Thursday, December 31, 2009

Best of Laughing Through the Chaos - 2009 - Right where I want to be

We've been doing good letting the baby cry it out at night lately. We haven't caved, and we're all surviving.

But, tonight? Tonight I really needed to cuddle my baby. I needed those quiet, tranquil moments when she's cuddly and close, when she's out like a light and even snoring at times.

Yesterday I started reading, Down Came the Rain. The book is written by Brooke Shields, and it's all about her struggle through postpartum depression after the birth of her daughter, Rowan. I can clearly remember the exact place I was standing in Barnes and Noble the first time I saw her book.

I was pregnant, picked up the book, and quickly put it back after thumbing through a few pages. Some of the words I was reading were just appalling. I didn't want to read more. It seemed pretty dark, and I wasn't going to go through that - so, I put it back and didn't think much of it. I moved on to other books about fetal development, labor, and baby showers.

But, after having Kaylee and waging my own battle with postpartum depression, I've really been curious about what she shared in her book, and what she went through. I think it's a pretty brave thing for a celebrity like herself to share her story and put it out there.

Well, let me tell you that I'm glued to the book, and although there are things she writes about that I can't relate to, there are plenty of things that are stark reminders of my early postpartum life.

She talks about feeling disoriented in her own home during the few days following her daughter's birth. Feeling like everyone but her was caring for her baby because, physically, she could not. She talks about how the majority of her time spent with the baby was when people would bring the baby to her for feeding. She talks about feeling like the neverending cycle of crying, sleepless nights, and feedings wouldn't end. And she talks about feeling like a failure for not being able to do some of the most basic tasks of motherhood, and therefore feeling disconnected from and unfamiliar with her very own baby.

Those are things that resonated with me. And it took me back. It reminded me how far I've come. It was not a place I wanted to be. It was certainly not where I envisioned I would be.

I remember feeling almost like a bystander in my baby's life for the first week - just standing by and feeling completely helpless. In some ways, I was. It hurt to turn over in bed, to get out of bed, to walk to the bathroom, to go to the bathroom. I was in so much pain that it was hard to focus on anything else.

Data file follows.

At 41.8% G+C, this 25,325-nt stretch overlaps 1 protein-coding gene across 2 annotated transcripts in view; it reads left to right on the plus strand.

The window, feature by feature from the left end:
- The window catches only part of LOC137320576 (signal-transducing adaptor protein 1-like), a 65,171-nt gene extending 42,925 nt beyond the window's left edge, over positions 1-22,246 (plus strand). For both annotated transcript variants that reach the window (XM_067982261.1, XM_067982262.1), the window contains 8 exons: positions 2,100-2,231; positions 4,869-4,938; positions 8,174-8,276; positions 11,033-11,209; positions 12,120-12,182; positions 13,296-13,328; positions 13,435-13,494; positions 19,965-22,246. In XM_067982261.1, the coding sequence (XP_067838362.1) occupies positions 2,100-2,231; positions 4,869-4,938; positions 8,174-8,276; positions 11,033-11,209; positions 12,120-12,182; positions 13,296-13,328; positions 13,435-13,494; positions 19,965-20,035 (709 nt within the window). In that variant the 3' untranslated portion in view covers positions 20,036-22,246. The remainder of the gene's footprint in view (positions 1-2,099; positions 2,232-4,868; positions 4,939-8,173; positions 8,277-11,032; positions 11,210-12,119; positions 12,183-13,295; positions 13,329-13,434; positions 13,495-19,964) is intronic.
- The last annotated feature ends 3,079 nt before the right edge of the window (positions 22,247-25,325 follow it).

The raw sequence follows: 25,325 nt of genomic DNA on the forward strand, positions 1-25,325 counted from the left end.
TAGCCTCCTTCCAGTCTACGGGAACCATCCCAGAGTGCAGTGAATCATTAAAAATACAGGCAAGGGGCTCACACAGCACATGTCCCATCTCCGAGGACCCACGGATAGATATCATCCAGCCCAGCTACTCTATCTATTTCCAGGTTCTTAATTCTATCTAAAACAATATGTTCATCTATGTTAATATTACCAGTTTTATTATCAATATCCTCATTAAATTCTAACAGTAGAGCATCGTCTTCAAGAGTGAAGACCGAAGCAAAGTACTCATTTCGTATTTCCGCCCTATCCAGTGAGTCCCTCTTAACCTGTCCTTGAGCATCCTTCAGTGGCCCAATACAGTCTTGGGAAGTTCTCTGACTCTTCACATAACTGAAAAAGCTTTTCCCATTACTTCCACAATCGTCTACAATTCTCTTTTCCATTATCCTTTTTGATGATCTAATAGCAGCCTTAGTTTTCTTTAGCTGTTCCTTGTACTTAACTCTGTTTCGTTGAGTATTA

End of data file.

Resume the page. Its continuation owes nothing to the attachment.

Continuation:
And my family knew that. And they were there for me every step of the way. They alternated nights staying with Dennis and I for the first week. They assumed full baby duty during the nighttime hours so we could attempt to actually sleep.

I remember thinking to myself that I would never be able to sleep again. I really believed that. I was so exhausted and tired that it seemed that the ability to fall asleep had escaped me. I was too busy trying to sleep and not being able to, that everyone else had to take care of my baby for me. I felt like the show was going on without me. I wondered if my baby even knew who her mother was, because I certainly wasn't the one spending the majority of the time with her. In my illogical and sleep-deprived mind, I wondered if I'd be able to bond with her, or if some magical window of prime bonding time had passed us by.

I loved my baby the instant she was born. She amazed me. I was in awe of her, and I loved her with everything I had. But, not being able to have a deeper involvement in her care made it harder for me to feel that connection with her right away because I physically could not do the things I wanted to do. I couldn't just sit awake - even during the day - and stare at her, holding her, rocking her. I couldn't change many of her diapers, clean her up, or wash and fold her clothes. I couldn't even breastfeed my own child, for pete's sake. I felt like the epitome of failure.

My family was (IS) amazing, and I have no idea how we'd have survived that first week without them. They stayed up through the night and never complained once. They did way more than we ever expected them to do. They were by our sides through it all. And when I couldn't be there for my baby, they were. It was because of them that I was finally able to get to that place of being able to be there for my little girl.

So, tonight, when I read more about Brooke's struggles that mirrored my own, I felt an overwhelming need to just hold my baby for more than a quick hug before I put her in her crib to cry it out. Tonight was certainly not a night for crying it out.

I needed to hug her, and hold her close, and tell her how much I loved her. Because tonight I was reminded of a time when I wondered how I could possibly make it to the place I'm at today.


Anonymous said...

Very valuable message

Traci said...

I have read this book also. I have to say that as a 'survivor' of PPD myself I was really appreciative of the way Brooke wrote her story. The book was so truthful and even a little funny sometimes. I laughed and cried with her!

Laura said...

The best I have read of this genre is "Operating Instructions" by Anne Lamott. Check it out if you haven't already.